France rejects Russia’s proposed UN resolution on Syria

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France immediately rejected Russia’s proposed U.N. resolution Friday demanding an immediate halt to cross-border shelling and foreign ground intervention in Syria, warning that “a dangerous military escalation” could spiral out of control.









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When Diplomacy Leads to Betrayal

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The game Diplomacy, a classic simulation of international politics and conflict, has proved to be useful for researchers studying the psychology of betrayal.

Cameron Wins E.U. Reforms, But Will Britain Vote to Stay?

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U.K. Prime Minister David Cameron announced a deal late Friday that will bring some changes to Britain’s relationship to the E.U. He will now seek to persuade the British public that it’s in their best interest to stay in the union.
After more than 40 hours of talks with E.U. heads of state, Cameron pledged to campaign with his “heart and soul” for his country to remain a member of the E.U., though he still has “doubts” about the institution. He’ll seek cabinet approval as early as Saturday from his counterparts before announcing a date for a referendum, likely on June 23.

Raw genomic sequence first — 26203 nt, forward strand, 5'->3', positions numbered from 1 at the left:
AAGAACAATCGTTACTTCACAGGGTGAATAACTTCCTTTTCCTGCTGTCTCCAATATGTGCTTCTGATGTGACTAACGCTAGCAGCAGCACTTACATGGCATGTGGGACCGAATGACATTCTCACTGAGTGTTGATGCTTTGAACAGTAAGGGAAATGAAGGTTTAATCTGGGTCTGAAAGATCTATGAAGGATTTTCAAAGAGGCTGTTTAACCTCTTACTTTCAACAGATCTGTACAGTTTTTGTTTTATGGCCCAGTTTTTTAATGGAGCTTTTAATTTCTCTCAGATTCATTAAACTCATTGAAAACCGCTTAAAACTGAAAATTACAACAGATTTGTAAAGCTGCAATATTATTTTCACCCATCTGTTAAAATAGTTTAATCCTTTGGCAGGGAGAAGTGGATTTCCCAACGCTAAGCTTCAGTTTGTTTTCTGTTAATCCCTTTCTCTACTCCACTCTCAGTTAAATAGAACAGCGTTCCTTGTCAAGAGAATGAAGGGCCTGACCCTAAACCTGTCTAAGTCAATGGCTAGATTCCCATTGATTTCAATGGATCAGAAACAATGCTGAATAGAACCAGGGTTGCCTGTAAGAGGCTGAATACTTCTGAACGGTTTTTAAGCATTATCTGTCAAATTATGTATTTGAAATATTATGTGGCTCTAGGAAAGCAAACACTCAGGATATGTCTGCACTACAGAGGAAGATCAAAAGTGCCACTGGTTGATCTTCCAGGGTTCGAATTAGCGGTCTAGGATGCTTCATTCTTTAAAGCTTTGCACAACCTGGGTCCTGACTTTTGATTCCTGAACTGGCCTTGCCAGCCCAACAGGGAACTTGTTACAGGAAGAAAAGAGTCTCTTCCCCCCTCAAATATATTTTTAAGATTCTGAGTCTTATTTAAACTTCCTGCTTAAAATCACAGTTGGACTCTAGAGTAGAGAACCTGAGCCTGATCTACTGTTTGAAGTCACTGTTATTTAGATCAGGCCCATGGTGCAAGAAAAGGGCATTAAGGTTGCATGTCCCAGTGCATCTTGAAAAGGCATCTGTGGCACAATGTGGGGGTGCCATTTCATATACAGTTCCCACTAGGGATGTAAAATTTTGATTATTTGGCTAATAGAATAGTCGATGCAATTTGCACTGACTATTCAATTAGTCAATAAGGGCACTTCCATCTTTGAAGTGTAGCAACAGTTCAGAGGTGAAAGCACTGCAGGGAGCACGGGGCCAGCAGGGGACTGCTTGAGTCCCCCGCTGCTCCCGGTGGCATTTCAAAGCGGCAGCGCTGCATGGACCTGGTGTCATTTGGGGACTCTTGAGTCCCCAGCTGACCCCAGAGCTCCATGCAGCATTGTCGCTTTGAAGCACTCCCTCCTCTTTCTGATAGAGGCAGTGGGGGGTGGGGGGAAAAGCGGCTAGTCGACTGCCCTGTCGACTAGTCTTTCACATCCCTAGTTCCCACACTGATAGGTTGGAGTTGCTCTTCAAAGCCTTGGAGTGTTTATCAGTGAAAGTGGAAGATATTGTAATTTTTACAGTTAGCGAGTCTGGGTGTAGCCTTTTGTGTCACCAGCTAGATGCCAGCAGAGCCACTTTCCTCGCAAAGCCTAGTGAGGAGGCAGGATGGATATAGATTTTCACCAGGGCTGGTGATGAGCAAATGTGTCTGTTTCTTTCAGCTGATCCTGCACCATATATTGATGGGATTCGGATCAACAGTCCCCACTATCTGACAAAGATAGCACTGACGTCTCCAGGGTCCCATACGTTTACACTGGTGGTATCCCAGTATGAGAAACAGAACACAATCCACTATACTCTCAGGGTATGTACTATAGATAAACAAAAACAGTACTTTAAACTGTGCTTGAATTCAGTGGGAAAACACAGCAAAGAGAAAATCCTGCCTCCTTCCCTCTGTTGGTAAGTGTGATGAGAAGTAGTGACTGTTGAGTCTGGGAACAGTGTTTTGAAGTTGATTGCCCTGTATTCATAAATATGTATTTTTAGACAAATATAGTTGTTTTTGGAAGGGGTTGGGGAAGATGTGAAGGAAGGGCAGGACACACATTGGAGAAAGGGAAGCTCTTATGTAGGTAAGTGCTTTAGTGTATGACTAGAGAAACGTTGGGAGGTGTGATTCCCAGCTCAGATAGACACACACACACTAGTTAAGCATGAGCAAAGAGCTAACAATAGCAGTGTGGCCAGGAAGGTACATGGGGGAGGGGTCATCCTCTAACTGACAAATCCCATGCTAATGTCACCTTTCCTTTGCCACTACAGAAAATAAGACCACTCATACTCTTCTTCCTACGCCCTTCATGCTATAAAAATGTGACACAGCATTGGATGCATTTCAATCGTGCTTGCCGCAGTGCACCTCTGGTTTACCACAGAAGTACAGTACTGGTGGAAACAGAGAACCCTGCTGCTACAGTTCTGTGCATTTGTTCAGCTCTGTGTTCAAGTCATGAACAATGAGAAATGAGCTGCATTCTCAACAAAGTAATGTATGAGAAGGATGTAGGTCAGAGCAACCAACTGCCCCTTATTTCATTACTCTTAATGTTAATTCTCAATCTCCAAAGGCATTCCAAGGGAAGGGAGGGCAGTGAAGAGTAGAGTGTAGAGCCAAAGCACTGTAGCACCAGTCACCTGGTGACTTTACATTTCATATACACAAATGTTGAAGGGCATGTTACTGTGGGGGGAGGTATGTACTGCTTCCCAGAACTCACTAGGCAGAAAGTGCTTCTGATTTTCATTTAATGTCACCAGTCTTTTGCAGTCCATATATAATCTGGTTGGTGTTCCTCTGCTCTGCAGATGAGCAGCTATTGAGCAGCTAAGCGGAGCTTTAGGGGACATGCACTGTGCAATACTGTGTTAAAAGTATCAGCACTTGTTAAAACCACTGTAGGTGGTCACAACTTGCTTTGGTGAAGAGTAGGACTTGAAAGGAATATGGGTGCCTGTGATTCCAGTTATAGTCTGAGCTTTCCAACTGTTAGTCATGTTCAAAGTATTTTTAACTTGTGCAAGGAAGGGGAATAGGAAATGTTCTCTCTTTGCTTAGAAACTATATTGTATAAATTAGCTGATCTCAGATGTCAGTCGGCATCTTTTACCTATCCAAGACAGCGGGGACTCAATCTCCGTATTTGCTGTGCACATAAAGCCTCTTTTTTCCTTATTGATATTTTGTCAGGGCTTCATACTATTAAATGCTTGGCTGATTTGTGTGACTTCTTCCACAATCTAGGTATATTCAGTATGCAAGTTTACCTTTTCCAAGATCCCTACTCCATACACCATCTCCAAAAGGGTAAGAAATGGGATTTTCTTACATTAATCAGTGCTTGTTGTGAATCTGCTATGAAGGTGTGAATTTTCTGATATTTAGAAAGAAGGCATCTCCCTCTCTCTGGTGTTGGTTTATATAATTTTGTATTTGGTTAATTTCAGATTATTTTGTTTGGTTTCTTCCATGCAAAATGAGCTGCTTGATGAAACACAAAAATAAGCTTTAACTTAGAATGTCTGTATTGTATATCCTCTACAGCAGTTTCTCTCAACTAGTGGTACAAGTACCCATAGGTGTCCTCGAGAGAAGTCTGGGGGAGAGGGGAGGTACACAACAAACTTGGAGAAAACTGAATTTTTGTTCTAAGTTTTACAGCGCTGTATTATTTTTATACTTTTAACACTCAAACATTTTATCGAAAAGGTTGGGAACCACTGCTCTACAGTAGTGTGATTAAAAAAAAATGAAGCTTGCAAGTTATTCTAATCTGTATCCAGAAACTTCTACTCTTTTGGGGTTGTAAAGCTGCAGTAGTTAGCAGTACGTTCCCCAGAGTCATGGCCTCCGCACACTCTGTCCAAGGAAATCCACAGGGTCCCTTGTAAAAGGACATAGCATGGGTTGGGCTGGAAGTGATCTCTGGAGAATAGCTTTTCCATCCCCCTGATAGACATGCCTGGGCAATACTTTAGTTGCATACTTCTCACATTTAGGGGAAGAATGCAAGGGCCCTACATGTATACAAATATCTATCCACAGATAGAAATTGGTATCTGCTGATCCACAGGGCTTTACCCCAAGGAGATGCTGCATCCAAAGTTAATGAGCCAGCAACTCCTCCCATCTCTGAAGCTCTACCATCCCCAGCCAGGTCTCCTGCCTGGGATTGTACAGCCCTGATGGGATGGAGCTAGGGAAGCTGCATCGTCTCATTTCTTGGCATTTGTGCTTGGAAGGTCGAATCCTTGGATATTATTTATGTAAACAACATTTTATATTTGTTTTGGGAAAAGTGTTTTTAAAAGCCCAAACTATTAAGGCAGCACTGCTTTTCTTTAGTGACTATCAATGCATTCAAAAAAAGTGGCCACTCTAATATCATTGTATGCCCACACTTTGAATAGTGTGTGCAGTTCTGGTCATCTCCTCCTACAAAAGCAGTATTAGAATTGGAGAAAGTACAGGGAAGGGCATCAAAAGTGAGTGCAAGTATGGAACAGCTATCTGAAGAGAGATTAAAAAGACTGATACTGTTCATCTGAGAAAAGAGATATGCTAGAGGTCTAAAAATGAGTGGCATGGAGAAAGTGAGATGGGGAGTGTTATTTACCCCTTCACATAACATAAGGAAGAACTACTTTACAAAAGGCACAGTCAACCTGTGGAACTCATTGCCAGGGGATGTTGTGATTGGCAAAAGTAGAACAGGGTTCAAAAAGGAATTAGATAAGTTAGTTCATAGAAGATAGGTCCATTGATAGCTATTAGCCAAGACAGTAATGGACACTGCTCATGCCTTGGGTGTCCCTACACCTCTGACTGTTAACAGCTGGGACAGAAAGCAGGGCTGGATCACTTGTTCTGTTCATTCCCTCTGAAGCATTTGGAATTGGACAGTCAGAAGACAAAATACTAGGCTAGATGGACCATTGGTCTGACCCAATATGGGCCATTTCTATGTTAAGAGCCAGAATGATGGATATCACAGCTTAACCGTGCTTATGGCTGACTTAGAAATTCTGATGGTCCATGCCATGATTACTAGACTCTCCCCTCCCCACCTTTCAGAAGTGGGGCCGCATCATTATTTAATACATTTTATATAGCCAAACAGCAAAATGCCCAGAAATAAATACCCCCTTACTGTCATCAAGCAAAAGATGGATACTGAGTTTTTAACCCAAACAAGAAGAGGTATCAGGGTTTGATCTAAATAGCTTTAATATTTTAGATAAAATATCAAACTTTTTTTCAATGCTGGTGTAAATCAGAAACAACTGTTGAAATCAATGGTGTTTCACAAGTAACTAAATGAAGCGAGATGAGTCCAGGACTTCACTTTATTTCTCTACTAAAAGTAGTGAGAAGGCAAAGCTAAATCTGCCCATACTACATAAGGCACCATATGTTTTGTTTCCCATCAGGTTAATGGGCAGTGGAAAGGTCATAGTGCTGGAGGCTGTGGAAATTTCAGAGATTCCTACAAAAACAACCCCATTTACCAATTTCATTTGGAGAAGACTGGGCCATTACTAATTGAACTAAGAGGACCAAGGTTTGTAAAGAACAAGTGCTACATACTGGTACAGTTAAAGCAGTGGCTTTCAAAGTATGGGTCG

Weary after six months of shuttle diplomacy in several E.U. states, the U.K. Prime Minister secured reforms on several issues that had concerned the British, including a contentious “emergency brake” mechanism that allows a country to curtail benefits to low-skilled migrant workers from outside of the U.K. Under the deal Cameron struck, the U.K. will be able to deny these workers in-work benefits, including housing and other tax exemptions, for a four-year period. The newly agreed-upon system can remain in place for seven years, though Cameron had originally requested 13 years.
The deal also confirmed that the child benefit paid to E.U. workers whose children live overseas will now be based on the rate for the child’s current home country. So, if a Polish worker in the U.K. has children living in Poland, his or her child benefit will be paid based on Polish rates and not the full British payout.
However, after major opposition from Hungary, Solvakia, Poland and the Czech Republic—the countries that export the highest number of low-skilled workers, who rely on these benefits—it was agreed that the current payout structure would remain in place until 2020.